Home/Articles/Weekly US Government Data Roundup: March 28, 2023
New data on guns that are used in crimes
Was a gun that was used in a crime bought legally? Who bought it — and where?
A Bureau of Alcohol, Tobacco, Firearms and Explosives (ATF) report issued just last month can help answer these questions. This report — the first in over two decades — uses 2017–2021 National Tracing Center data to shed light on guns found at crime scenes, ghost guns, and more.
The ATF’s National Tracing Center processes thousands of annual requests to help domestic and international law enforcement investigate gun-related crimes. Trace requests increased from 338,000 in 2017 to 460,000 in 2021, up 36%.
Gun trace rates varied widely by state. While California and Texas submitted the highest number of gun trace requests (231,784 and 177,786, respectively), California’s trace rate was 62%. In comparison, Texas had a rate of 83%.
At 85%, Wisconsin traced the highest share of crime guns back to their purchasers. Hawaii had the nation’s lowest rate, 60%, but also submitted the fewest trace requests: 1,194.
The uptick in tracking requests reflects the increasing role privately made firearms (sometimes called ghost guns) play in crimes. Privately made firearms that law enforcement submitted to the ATF tripled from 2019 to 2021, from nearly 6,000 to over 19,000.
Pistols were 59% of all privately made firearms that the ATF traced from 2017 to 2021. But they weren’t always this common. In 2017, 35% of all recovered ghost guns were rifles, while pistols comprised 19%. Rifles have since declined as a share of privately made firearms tracked by the ATF, down to 10% in 2021.
Read on for more about state successes in tracking crime guns. USAFacts is analyzing the ATF report for even more insight. Stay tuned to this newsletter and USAFacts.org for more very soon.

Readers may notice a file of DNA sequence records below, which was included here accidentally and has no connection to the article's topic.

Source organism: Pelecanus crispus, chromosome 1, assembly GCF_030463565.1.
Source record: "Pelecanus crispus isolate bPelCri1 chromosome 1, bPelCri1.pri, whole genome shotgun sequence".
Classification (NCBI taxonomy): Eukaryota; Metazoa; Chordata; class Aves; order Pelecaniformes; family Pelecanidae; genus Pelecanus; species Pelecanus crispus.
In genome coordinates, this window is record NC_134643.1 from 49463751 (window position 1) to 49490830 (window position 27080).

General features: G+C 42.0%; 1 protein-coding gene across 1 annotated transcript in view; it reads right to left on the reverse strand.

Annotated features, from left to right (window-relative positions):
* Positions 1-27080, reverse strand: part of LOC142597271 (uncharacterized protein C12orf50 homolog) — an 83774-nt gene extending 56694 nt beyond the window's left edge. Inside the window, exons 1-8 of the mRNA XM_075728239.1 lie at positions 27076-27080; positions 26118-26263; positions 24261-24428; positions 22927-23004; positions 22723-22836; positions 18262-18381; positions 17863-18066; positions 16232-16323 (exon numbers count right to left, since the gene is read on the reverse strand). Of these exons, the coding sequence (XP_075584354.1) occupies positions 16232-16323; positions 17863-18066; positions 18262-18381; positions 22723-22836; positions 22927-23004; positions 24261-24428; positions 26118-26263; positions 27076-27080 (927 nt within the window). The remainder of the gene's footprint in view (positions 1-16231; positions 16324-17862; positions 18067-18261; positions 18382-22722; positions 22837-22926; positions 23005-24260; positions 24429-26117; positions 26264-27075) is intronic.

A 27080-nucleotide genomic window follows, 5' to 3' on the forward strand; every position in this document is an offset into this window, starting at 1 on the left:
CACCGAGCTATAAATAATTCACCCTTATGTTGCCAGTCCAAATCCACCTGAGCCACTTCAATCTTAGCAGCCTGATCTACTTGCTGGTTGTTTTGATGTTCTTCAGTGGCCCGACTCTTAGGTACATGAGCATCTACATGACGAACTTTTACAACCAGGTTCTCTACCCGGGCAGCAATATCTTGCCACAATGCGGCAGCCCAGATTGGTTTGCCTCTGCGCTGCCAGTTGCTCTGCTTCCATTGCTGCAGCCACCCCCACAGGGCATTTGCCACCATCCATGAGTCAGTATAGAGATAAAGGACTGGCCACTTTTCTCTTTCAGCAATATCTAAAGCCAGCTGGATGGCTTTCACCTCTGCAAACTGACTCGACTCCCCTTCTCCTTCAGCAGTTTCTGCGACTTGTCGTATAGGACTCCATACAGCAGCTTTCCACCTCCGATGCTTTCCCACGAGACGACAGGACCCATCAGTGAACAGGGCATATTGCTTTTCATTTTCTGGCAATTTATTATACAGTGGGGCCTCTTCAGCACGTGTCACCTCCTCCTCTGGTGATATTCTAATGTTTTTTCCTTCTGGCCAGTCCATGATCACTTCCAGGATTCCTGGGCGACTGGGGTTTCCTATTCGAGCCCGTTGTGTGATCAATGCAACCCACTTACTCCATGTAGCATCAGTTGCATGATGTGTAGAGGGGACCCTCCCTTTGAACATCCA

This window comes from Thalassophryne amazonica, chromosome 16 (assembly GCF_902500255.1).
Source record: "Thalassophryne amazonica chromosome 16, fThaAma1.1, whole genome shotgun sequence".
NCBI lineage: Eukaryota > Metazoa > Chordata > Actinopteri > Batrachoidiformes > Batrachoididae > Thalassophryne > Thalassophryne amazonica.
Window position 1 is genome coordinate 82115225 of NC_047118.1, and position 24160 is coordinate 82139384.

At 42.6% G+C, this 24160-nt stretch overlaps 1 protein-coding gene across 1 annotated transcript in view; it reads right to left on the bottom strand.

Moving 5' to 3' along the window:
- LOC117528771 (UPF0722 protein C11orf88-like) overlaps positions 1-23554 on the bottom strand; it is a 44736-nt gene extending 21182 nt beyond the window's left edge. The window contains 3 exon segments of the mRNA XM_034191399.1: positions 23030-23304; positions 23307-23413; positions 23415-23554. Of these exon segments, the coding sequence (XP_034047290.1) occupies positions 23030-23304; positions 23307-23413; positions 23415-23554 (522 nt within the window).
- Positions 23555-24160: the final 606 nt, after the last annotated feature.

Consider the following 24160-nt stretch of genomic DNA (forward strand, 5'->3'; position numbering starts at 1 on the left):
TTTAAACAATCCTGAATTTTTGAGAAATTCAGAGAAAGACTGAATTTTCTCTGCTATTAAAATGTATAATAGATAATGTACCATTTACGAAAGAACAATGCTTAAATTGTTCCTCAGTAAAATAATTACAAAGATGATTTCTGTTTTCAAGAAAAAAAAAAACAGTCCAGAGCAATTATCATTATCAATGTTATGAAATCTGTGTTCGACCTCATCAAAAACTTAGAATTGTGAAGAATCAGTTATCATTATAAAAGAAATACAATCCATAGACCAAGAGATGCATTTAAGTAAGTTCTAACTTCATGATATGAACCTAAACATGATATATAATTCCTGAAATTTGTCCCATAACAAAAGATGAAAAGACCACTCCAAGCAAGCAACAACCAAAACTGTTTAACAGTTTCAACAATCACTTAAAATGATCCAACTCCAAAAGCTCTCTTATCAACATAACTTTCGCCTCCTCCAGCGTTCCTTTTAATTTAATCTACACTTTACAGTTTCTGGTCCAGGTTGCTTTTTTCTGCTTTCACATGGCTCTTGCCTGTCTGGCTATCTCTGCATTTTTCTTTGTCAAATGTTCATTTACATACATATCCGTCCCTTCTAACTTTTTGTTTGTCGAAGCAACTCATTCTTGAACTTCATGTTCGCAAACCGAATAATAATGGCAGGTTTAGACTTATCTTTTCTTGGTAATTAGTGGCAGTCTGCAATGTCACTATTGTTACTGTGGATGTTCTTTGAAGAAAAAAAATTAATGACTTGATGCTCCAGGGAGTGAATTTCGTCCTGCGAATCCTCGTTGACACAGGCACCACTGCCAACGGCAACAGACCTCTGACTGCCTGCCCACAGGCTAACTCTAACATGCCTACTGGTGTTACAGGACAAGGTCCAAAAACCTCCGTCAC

How diverse is the federal workforce?
More than 1.5 million civilians work in the federal government. A new report on race, gender, and military service of these employees shows that some races are overrepresented — meaning a disproportionately large number in the workforce compared to their portion of the overall population — while others are underrepresented.
Just over 61% of the federal government workforce identifies as white, but white people are 59.3% of the American population. Just over 18% of the federal government workforce is Black, but Black people are 12.6% of the American population.
The workforce is less racially diverse at the senior executive level, with 75.7% of senior federal executives identifying as white. The same goes for genders: over 62% of senior executives are men, while 37.9% are women.
Veterans have long made up a large part of the federal workforce. While they’re 5.6% of the US labor force overall, they were 30% of the federal workforce in 2021.
Women coach the two teams set for the NCAA Women’s Final Four (the other two teams will be determined later today). Women are 56.9% of head coaches for NCAA women’s basketball teams.
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One last fact
The Supplemental Nutritional Assistance Program (SNAP), also known as food stamps, is the government’s largest program for nutrition benefits. The government added extra SNAP benefits during the pandemic to help families facing food insecurity (the limited or unknown availability of nutritional and safe foods for a household to meet basic needs). These emergency allotments, which affected 41 million Americans on SNAP benefits, officially ended on March 1.